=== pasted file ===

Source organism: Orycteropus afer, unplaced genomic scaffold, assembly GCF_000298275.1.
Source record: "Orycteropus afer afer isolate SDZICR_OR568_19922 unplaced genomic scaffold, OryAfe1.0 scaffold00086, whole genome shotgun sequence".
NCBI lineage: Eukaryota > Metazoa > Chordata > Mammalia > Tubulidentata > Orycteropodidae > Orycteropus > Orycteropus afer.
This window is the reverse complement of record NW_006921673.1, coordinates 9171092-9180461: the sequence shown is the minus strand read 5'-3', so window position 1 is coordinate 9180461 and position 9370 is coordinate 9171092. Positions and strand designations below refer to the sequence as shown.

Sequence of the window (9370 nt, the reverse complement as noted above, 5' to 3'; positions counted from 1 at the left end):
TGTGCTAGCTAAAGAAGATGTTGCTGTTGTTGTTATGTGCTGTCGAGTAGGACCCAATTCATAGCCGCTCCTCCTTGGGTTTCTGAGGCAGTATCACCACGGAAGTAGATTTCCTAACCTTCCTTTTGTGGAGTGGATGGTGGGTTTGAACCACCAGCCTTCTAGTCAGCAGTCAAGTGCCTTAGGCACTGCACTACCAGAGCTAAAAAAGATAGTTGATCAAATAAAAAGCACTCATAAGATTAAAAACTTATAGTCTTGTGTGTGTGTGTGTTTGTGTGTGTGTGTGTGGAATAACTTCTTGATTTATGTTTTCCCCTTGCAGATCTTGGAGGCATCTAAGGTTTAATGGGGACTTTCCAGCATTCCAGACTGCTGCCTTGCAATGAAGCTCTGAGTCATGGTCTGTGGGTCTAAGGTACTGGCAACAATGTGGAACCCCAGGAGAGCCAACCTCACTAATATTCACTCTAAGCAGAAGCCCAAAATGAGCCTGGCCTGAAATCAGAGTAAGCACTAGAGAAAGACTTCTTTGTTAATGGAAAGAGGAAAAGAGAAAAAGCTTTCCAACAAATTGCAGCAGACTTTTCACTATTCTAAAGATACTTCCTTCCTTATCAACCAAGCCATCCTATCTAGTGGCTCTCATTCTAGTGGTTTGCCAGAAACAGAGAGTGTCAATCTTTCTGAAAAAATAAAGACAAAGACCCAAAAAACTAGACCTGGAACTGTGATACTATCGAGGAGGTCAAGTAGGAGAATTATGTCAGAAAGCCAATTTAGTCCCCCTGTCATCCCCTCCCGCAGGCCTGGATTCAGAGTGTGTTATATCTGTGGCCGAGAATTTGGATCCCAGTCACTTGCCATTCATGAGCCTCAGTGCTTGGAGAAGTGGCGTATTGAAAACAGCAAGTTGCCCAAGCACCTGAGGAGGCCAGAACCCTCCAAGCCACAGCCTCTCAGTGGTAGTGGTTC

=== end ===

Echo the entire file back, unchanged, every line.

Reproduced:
Source organism: Orycteropus afer, unplaced genomic scaffold, assembly GCF_000298275.1.
Source record: "Orycteropus afer afer isolate SDZICR_OR568_19922 unplaced genomic scaffold, OryAfe1.0 scaffold00086, whole genome shotgun sequence".
NCBI lineage: Eukaryota > Metazoa > Chordata > Mammalia > Tubulidentata > Orycteropodidae > Orycteropus > Orycteropus afer.
This window is the reverse complement of record NW_006921673.1, coordinates 9171092-9180461: the sequence shown is the minus strand read 5'-3', so window position 1 is coordinate 9180461 and position 9370 is coordinate 9171092. Positions and strand designations below refer to the sequence as shown.

Sequence of the window (9370 nt, the reverse complement as noted above, 5' to 3'; positions counted from 1 at the left end):
TGTGCTAGCTAAAGAAGATGTTGCTGTTGTTGTTATGTGCTGTCGAGTAGGACCCAATTCATAGCCGCTCCTCCTTGGGTTTCTGAGGCAGTATCACCACGGAAGTAGATTTCCTAACCTTCCTTTTGTGGAGTGGATGGTGGGTTTGAACCACCAGCCTTCTAGTCAGCAGTCAAGTGCCTTAGGCACTGCACTACCAGAGCTAAAAAAGATAGTTGATCAAATAAAAAGCACTCATAAGATTAAAAACTTATAGTCTTGTGTGTGTGTGTGTTTGTGTGTGTGTGTGTGGAATAACTTCTTGATTTATGTTTTCCCCTTGCAGATCTTGGAGGCATCTAAGGTTTAATGGGGACTTTCCAGCATTCCAGACTGCTGCCTTGCAATGAAGCTCTGAGTCATGGTCTGTGGGTCTAAGGTACTGGCAACAATGTGGAACCCCAGGAGAGCCAACCTCACTAATATTCACTCTAAGCAGAAGCCCAAAATGAGCCTGGCCTGAAATCAGAGTAAGCACTAGAGAAAGACTTCTTTGTTAATGGAAAGAGGAAAAGAGAAAAAGCTTTCCAACAAATTGCAGCAGACTTTTCACTATTCTAAAGATACTTCCTTCCTTATCAACCAAGCCATCCTATCTAGTGGCTCTCATTCTAGTGGTTTGCCAGAAACAGAGAGTGTCAATCTTTCTGAAAAAATAAAGACAAAGACCCAAAAAACTAGACCTGGAACTGTGATACTATCGAGGAGGTCAAGTAGGAGAATTATGTCAGAAAGCCAATTTAGTCCCCCTGTCATCCCCTCCCGCAGGCCTGGATTCAGAGTGTGTTATATCTGTGGCCGAGAATTTGGATCCCAGTCACTTGCCATTCATGAGCCTCAGTGCTTGGAGAAGTGGCGTATTGAAAACAGCAAGTTGCCCAAGCACCTGAGGAGGCCAGAACCCTCCAAGCCACAGCCTCTCAGTGGTAGTGGTTC